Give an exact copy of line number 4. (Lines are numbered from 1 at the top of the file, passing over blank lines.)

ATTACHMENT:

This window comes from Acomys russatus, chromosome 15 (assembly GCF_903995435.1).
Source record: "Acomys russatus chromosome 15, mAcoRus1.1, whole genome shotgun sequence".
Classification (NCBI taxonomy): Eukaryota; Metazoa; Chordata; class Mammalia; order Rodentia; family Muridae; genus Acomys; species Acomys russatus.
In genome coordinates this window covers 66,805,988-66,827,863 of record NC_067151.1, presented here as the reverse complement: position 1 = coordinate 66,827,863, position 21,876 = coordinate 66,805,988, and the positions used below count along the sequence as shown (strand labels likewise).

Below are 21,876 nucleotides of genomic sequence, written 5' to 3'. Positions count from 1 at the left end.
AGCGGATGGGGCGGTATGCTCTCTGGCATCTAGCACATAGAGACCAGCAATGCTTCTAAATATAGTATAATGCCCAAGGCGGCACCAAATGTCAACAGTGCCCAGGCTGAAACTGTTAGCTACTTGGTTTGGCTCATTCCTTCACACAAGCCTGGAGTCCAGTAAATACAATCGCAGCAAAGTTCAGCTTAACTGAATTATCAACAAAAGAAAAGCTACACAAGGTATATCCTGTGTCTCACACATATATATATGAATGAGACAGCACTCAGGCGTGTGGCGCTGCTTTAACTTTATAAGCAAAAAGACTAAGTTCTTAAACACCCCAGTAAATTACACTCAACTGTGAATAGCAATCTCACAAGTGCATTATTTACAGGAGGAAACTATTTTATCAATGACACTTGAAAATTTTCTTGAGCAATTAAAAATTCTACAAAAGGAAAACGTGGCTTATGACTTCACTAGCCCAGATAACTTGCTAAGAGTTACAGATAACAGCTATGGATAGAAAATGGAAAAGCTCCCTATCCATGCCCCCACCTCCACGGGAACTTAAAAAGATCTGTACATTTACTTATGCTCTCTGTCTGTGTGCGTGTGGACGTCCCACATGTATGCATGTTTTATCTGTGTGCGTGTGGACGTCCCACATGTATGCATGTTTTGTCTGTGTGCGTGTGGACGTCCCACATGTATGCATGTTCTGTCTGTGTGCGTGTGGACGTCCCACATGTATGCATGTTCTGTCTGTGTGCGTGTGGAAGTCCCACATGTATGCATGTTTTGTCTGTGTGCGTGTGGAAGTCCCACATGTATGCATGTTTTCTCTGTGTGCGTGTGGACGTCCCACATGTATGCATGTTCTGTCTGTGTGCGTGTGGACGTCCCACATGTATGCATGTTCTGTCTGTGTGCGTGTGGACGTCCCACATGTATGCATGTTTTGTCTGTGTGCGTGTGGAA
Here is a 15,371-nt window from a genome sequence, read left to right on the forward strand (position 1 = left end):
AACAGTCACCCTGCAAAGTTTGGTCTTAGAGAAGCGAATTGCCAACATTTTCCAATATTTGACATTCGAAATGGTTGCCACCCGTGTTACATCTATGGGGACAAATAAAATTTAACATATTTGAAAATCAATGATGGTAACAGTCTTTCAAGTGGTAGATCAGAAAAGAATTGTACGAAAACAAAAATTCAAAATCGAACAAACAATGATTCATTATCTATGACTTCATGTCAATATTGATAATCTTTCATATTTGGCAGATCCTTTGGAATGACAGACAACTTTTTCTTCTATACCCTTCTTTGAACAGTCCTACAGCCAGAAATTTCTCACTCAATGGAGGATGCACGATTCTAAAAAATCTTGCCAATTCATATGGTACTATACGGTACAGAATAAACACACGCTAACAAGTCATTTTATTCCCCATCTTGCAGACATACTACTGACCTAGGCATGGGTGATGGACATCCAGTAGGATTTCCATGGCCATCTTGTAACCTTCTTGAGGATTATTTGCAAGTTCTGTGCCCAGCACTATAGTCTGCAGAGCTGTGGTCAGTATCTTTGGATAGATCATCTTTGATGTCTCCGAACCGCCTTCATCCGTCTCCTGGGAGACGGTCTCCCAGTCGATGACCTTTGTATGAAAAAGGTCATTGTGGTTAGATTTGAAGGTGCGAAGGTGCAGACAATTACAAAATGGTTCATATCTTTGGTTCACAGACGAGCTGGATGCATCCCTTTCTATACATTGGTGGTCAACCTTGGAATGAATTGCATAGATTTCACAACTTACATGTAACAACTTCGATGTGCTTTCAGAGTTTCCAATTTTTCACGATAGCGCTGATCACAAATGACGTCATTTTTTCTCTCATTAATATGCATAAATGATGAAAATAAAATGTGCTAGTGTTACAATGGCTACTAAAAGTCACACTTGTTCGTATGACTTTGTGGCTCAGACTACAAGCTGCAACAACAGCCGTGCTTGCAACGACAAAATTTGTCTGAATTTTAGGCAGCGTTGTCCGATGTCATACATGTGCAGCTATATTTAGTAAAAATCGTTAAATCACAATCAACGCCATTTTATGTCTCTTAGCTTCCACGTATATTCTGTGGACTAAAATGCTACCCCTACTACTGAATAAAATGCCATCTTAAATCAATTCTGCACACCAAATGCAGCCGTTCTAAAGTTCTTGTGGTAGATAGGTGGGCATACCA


In genome coordinates this window covers 66,805,988-66,827,863 of record NC_067151.1, presented here as the reverse complement: position 1 = coordinate 66,827,863, position 21,876 = coordinate 66,805,988, and the positions used below count along the sequence as shown (strand labels likewise).